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1957 Le Mans 24 Hours

24 heures du Mans

Saturday, June 22, 1957
Fastest Lap:
Hawthorn, 3m58.7
1957 season:
from the archive report left image
from the archive report right image


Le Mans (Sarthe), June 23rd.

This year the Le Mans 24-hour race returned to its normal status of counting towards the Manufacturers' Championship for Sports Cars, because the Automobile Club de l'Ouest wisely decided to drop the limitations on fuel consumption and engine capacity, that they imposed last year. As a result all the important manufacturers entered strong teams of cars and fielded all the best drivers they could find, so that the line-up for this year's race was most impressive.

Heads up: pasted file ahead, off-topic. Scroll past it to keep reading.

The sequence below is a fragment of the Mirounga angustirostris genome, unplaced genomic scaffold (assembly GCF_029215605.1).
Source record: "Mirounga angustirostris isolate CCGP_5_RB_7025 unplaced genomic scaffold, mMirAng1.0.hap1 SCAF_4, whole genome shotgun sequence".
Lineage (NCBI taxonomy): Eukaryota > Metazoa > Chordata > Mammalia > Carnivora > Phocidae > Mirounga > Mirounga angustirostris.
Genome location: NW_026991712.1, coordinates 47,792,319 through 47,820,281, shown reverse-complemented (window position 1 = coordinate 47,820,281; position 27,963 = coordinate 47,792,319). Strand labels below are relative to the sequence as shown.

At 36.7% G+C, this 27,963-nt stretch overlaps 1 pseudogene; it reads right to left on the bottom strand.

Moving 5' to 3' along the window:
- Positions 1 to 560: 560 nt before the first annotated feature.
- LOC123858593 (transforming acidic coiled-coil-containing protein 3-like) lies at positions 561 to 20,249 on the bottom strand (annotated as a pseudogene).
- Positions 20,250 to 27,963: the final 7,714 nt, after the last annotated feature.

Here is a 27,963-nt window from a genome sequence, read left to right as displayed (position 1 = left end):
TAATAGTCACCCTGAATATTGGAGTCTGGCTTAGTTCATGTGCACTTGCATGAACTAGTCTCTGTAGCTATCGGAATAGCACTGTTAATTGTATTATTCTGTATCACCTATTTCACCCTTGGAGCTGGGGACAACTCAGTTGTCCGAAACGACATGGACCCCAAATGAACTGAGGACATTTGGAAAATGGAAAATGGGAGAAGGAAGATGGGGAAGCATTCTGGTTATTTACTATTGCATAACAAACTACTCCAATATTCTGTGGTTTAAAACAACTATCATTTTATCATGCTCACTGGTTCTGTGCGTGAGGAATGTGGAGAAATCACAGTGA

The race itself resolved into a furious battle between the various teams in the opening stages and then, one by one, the big stars fell by the wayside and the race was completely dominated by Jaguars, not because they had set a fast pace and caused all the opposition to break up but because they wisely sat tight and let the opposition burn itself out. The first two hours of the race were as good as any Grand Prix and the pace was fantastic, with record laps of under four minutes and speeds of over 200 k.p.h. First Collins led with a 4.1-litre Ferrari but seized up after a few minutes, then Hawthorn in a similar car continued the furious pace until a front tyre tread came off, and this let Behra take an open 4.5-litre Maserati into the lead. All the while the rest of the top drivers and cars were thundering along trying not to get left too far behind, with the result that the overall average of the race was very high. The Ecurie Ecosse Jaguars and the other private Jaguars were not up amongst this opening "sprint," but were sitting just behind it all, so that by the time 2½ hours of the race had been run and all the Italian cars had run into trouble, the Bueb/Flockhart Jaguar passed serenely into the lead and stayed there for the rest of the 24 hours, completely unassailable. As a free-for-all race the event was virtually finished by 7 p.m. on Saturday, and it was an excellent demonstration of a number of interesting things. A driver who has the flair for Grand Prix racing seldom has the ability to control himself for a 24-hour endurance run; the Italians seem to have little idea of just how long 24 hours really are; the British, and Jaguars in particular, have got the art of "racing" at Le Mans well and truly sewn up; and reliability with speed is a difficult thing to attain, even in a sports-car engine.